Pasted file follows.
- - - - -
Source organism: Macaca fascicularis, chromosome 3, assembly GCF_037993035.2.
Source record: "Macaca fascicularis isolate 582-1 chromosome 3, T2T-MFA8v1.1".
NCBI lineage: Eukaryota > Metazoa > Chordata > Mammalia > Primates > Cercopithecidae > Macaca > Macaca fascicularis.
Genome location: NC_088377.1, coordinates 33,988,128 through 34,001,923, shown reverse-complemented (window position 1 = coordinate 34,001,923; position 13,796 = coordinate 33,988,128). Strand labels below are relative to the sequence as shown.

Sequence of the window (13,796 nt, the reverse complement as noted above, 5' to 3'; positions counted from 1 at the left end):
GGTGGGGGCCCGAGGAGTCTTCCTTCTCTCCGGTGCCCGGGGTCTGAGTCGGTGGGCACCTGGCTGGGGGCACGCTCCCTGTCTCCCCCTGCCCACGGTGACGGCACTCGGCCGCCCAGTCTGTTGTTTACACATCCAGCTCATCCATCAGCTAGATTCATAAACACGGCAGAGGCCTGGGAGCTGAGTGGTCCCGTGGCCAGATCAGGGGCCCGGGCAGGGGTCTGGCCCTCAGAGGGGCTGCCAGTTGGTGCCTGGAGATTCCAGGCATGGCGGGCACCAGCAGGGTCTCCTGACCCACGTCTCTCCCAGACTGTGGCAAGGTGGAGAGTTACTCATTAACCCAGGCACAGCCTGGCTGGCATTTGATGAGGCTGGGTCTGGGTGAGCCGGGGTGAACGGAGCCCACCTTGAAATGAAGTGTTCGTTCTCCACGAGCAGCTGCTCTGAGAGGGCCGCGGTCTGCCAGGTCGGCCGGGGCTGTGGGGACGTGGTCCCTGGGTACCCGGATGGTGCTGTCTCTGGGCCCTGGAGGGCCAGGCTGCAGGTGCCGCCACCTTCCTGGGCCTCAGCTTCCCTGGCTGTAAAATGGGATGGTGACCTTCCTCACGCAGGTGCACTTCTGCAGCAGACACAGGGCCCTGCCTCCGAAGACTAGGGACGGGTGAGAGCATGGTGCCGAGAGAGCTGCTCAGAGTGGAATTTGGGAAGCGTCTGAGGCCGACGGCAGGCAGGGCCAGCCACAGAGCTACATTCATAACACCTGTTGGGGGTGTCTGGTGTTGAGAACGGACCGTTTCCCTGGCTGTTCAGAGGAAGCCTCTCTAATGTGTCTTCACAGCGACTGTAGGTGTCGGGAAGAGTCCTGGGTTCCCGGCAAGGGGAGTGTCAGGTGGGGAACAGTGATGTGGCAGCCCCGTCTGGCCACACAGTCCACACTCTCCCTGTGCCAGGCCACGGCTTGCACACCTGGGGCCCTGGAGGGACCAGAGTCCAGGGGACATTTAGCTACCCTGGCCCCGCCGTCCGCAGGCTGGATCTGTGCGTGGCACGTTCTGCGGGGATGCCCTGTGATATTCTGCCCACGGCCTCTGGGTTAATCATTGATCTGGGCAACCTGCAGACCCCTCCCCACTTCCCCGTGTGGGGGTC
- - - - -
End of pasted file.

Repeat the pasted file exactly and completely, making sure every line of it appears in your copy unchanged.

Source organism: Macaca fascicularis, chromosome 3, assembly GCF_037993035.2.
Source record: "Macaca fascicularis isolate 582-1 chromosome 3, T2T-MFA8v1.1".
NCBI lineage: Eukaryota > Metazoa > Chordata > Mammalia > Primates > Cercopithecidae > Macaca > Macaca fascicularis.
Genome location: NC_088377.1, coordinates 33,988,128 through 34,001,923, shown reverse-complemented (window position 1 = coordinate 34,001,923; position 13,796 = coordinate 33,988,128). Strand labels below are relative to the sequence as shown.

Sequence of the window (13,796 nt, the reverse complement as noted above, 5' to 3'; positions counted from 1 at the left end):
GGTGGGGGCCCGAGGAGTCTTCCTTCTCTCCGGTGCCCGGGGTCTGAGTCGGTGGGCACCTGGCTGGGGGCACGCTCCCTGTCTCCCCCTGCCCACGGTGACGGCACTCGGCCGCCCAGTCTGTTGTTTACACATCCAGCTCATCCATCAGCTAGATTCATAAACACGGCAGAGGCCTGGGAGCTGAGTGGTCCCGTGGCCAGATCAGGGGCCCGGGCAGGGGTCTGGCCCTCAGAGGGGCTGCCAGTTGGTGCCTGGAGATTCCAGGCATGGCGGGCACCAGCAGGGTCTCCTGACCCACGTCTCTCCCAGACTGTGGCAAGGTGGAGAGTTACTCATTAACCCAGGCACAGCCTGGCTGGCATTTGATGAGGCTGGGTCTGGGTGAGCCGGGGTGAACGGAGCCCACCTTGAAATGAAGTGTTCGTTCTCCACGAGCAGCTGCTCTGAGAGGGCCGCGGTCTGCCAGGTCGGCCGGGGCTGTGGGGACGTGGTCCCTGGGTACCCGGATGGTGCTGTCTCTGGGCCCTGGAGGGCCAGGCTGCAGGTGCCGCCACCTTCCTGGGCCTCAGCTTCCCTGGCTGTAAAATGGGATGGTGACCTTCCTCACGCAGGTGCACTTCTGCAGCAGACACAGGGCCCTGCCTCCGAAGACTAGGGACGGGTGAGAGCATGGTGCCGAGAGAGCTGCTCAGAGTGGAATTTGGGAAGCGTCTGAGGCCGACGGCAGGCAGGGCCAGCCACAGAGCTACATTCATAACACCTGTTGGGGGTGTCTGGTGTTGAGAACGGACCGTTTCCCTGGCTGTTCAGAGGAAGCCTCTCTAATGTGTCTTCACAGCGACTGTAGGTGTCGGGAAGAGTCCTGGGTTCCCGGCAAGGGGAGTGTCAGGTGGGGAACAGTGATGTGGCAGCCCCGTCTGGCCACACAGTCCACACTCTCCCTGTGCCAGGCCACGGCTTGCACACCTGGGGCCCTGGAGGGACCAGAGTCCAGGGGACATTTAGCTACCCTGGCCCCGCCGTCCGCAGGCTGGATCTGTGCGTGGCACGTTCTGCGGGGATGCCCTGTGATATTCTGCCCACGGCCTCTGGGTTAATCATTGATCTGGGCAACCTGCAGACCCCTCCCCACTTCCCCGTGTGGGGGTC